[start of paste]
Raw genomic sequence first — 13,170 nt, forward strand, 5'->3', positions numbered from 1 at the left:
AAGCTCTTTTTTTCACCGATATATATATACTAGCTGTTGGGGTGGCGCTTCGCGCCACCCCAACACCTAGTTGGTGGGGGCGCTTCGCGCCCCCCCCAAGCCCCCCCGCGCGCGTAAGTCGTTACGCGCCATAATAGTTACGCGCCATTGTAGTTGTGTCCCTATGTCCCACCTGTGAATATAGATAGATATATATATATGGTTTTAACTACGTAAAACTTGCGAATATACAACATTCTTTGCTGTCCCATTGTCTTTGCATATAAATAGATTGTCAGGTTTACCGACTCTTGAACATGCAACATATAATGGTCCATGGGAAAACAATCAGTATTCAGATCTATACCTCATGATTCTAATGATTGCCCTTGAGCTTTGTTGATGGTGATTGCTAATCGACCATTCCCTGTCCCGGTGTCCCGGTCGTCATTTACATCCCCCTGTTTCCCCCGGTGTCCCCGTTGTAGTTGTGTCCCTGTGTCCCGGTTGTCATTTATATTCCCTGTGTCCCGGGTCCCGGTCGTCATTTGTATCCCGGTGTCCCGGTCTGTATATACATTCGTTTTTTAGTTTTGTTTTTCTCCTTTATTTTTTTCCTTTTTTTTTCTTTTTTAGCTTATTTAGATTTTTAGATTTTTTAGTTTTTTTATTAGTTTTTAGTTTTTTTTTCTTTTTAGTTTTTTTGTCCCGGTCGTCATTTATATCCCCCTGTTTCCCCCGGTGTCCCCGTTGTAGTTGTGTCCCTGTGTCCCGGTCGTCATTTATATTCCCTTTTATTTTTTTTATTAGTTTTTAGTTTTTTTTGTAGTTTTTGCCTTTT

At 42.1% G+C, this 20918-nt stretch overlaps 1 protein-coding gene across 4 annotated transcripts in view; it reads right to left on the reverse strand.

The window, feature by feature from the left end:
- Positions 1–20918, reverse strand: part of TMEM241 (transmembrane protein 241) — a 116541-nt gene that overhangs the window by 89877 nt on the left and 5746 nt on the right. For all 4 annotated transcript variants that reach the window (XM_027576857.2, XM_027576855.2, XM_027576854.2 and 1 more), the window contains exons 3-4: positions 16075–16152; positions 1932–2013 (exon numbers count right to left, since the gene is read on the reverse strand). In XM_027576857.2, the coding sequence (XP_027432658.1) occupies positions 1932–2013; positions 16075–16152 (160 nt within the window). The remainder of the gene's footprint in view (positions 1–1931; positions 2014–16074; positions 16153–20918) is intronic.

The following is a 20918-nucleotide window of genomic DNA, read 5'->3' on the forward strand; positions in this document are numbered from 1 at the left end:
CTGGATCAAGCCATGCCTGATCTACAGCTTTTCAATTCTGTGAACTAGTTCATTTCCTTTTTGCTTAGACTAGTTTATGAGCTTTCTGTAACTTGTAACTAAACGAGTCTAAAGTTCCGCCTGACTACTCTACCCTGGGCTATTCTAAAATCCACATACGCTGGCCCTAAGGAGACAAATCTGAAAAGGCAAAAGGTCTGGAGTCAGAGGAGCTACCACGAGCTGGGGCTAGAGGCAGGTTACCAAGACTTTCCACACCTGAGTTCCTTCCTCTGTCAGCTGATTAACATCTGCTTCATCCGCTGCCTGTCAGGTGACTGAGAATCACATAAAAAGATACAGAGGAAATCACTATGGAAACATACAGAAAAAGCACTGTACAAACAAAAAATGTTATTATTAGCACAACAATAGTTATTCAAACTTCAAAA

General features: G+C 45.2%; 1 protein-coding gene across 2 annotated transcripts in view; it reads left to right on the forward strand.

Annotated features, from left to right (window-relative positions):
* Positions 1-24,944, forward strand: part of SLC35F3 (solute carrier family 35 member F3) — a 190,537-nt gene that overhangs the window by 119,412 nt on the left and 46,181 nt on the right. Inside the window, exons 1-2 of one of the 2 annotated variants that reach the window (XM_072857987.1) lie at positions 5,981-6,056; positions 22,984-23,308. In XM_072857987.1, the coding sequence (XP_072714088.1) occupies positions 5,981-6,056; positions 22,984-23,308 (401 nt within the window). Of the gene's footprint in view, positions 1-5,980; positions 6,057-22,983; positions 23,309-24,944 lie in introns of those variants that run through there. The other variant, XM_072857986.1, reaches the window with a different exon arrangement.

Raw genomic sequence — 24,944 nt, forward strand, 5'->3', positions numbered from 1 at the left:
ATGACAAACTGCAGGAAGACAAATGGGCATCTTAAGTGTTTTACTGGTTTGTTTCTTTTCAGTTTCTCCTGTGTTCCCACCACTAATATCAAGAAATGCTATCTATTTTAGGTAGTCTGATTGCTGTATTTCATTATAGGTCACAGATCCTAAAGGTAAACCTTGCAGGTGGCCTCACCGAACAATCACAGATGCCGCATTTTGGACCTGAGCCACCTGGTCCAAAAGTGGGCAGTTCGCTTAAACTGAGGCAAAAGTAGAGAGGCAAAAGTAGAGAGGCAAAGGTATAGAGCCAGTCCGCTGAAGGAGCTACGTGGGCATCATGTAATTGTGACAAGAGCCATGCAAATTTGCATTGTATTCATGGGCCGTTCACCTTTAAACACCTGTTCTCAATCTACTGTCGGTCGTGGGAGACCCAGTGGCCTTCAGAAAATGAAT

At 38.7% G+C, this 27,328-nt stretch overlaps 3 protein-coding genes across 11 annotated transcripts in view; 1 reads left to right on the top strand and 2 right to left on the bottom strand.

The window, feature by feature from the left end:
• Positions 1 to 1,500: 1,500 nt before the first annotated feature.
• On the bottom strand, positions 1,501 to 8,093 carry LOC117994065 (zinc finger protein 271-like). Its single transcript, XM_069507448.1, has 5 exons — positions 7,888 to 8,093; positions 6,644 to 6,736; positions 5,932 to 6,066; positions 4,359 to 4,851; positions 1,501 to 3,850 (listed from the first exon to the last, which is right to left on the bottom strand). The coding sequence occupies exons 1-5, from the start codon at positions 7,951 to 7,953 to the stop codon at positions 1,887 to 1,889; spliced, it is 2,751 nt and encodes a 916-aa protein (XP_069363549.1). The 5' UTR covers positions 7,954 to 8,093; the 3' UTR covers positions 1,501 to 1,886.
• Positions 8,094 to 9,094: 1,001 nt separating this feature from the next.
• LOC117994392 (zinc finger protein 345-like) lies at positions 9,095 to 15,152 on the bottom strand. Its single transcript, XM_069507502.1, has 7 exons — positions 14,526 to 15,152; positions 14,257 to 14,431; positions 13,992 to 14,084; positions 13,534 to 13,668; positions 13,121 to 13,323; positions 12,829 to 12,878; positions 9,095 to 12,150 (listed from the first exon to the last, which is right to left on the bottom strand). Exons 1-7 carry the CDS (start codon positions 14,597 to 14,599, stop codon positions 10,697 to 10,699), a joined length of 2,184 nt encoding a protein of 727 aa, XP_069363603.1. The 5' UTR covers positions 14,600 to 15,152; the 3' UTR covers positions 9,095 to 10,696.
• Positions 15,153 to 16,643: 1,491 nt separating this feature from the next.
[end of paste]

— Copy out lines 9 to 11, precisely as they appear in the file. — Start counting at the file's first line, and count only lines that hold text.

Annotated features, from left to right (window-relative positions):
* Positions 1-24,944, forward strand: part of SLC35F3 (solute carrier family 35 member F3) — a 190,537-nt gene that overhangs the window by 119,412 nt on the left and 46,181 nt on the right. Inside the window, exons 1-2 of one of the 2 annotated variants that reach the window (XM_072857987.1) lie at positions 5,981-6,056; positions 22,984-23,308. In XM_072857987.1, the coding sequence (XP_072714088.1) occupies positions 5,981-6,056; positions 22,984-23,308 (401 nt within the window). Of the gene's footprint in view, positions 1-5,980; positions 6,057-22,983; positions 23,309-24,944 lie in introns of those variants that run through there. The other variant, XM_072857986.1, reaches the window with a different exon arrangement.

Raw genomic sequence — 24,944 nt, forward strand, 5'->3', positions numbered from 1 at the left: